I did also consider last week about replacing the vertical sync generator in the glue and generating it externally. I seem somewhere in the glue it handles some sort of resolution change, so assume there is a register in there somewhere to do with this. I think vertical sync doubles in speed by high-resolution so obviously something us to tell the glue to change speed.

Though if that register was bypassed from the glue and mapped elsewhere, the register could be emulated, and if there is a spare bit or two we could add actually extra resolutions and vertical sync combinations. Obviously we would need faster MMU and shifter in order to obtain the bandwidth needed for a higher resolution. So this is probably more of the future thought than anything else.

As a side note, I spend weekends with my girlfriend, though she generally does not get up very early on the Sunday, so I will take my Altera software up on my USB stick, and see if I can start mapping the colour registers Sunday morning :)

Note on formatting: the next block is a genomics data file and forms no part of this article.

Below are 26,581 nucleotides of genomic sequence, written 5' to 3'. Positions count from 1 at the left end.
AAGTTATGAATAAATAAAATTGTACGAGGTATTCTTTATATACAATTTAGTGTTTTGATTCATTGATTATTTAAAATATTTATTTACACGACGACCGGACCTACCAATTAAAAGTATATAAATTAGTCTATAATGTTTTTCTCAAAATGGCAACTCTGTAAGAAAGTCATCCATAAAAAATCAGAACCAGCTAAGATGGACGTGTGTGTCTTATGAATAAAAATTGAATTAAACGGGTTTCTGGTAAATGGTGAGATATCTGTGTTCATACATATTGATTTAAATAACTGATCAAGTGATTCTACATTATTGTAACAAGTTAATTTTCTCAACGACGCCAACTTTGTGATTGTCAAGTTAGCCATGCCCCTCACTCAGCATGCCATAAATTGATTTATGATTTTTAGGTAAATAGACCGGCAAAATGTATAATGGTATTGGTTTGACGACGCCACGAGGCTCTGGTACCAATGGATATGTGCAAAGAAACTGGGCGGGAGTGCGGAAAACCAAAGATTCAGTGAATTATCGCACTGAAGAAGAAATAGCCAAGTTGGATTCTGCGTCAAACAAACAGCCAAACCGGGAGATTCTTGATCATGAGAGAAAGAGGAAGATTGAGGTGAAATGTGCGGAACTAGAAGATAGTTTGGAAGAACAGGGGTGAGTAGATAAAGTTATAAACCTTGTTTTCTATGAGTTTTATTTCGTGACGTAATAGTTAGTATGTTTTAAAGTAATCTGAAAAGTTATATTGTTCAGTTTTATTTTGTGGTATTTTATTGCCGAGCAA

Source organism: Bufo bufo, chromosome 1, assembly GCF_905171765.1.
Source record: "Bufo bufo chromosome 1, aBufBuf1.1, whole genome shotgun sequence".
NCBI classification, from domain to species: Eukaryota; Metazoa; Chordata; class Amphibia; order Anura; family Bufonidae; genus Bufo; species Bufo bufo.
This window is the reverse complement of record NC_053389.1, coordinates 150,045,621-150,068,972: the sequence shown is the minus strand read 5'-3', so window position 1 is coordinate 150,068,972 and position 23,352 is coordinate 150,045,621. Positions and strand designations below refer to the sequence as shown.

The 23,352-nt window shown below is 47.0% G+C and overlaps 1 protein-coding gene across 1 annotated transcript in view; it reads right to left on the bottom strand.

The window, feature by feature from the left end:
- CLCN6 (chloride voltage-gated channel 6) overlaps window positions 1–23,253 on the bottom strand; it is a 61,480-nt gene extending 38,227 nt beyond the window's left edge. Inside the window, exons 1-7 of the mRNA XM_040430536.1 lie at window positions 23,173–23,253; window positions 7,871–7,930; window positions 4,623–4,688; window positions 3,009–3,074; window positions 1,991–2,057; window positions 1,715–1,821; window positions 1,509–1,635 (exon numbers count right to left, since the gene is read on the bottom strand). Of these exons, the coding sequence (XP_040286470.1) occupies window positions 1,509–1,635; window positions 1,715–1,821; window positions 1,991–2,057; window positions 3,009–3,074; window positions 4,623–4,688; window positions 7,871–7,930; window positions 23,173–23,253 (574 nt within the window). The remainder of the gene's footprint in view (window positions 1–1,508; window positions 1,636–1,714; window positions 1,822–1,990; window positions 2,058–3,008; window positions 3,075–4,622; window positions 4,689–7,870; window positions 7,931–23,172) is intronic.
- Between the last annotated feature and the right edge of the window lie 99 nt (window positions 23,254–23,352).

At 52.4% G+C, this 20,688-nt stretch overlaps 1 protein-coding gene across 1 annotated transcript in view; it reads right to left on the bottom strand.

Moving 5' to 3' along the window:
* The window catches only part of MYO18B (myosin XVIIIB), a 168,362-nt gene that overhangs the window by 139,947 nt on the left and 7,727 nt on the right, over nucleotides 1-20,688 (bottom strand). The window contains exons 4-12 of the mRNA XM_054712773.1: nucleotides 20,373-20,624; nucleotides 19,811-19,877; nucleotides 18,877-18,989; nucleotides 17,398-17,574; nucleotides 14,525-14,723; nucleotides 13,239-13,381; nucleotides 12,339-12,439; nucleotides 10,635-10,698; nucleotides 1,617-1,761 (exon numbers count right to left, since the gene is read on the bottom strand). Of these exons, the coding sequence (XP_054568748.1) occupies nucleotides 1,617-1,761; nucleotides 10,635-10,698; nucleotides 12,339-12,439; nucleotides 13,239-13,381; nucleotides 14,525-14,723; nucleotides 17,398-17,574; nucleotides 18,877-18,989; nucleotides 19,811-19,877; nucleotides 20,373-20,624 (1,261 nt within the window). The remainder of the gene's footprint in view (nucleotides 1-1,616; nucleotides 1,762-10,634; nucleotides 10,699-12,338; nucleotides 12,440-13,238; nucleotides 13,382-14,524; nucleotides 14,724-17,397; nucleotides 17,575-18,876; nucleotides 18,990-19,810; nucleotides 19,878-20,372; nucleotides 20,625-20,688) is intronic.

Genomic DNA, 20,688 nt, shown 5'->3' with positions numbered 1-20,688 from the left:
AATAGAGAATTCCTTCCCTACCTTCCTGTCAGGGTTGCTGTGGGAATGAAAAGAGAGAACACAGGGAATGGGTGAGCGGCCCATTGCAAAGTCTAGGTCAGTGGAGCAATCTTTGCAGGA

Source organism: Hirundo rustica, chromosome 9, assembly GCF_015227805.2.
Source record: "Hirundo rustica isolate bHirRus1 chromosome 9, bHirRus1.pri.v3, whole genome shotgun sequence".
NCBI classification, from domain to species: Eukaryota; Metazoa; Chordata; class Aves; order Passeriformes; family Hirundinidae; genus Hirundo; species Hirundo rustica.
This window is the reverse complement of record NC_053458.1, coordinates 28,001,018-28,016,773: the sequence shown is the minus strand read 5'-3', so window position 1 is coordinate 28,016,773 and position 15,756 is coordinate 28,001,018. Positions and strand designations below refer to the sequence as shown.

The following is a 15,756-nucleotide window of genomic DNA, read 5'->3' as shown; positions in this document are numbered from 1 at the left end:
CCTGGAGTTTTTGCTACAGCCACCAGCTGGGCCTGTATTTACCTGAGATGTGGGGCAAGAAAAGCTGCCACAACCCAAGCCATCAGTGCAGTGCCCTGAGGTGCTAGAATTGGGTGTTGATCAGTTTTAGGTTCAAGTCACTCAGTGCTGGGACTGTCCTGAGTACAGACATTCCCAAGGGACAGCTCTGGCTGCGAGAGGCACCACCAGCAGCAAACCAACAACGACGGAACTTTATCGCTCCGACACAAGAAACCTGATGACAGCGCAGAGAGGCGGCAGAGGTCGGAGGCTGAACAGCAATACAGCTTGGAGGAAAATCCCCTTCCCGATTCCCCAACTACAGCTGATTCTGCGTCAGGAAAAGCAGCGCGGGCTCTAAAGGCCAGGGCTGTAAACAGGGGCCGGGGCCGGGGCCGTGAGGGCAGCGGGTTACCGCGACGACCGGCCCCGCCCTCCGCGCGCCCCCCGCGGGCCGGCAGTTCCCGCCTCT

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Re: ST SHIFTER operation ?

Post by exxos »

I'm trying to work out the palette lookup stuff...

The easy bit is that the output of the shifters go to a decoder to select a one of 16 palette bank and output RGB.. like below..
1.PNG
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Problem is, we need to read from the registers also ?

Actually there is no address selection at all here (yet) for reading or writing...

But does anyone know is reading or writing from the palette registers causes any sort of glitch in the video at all ?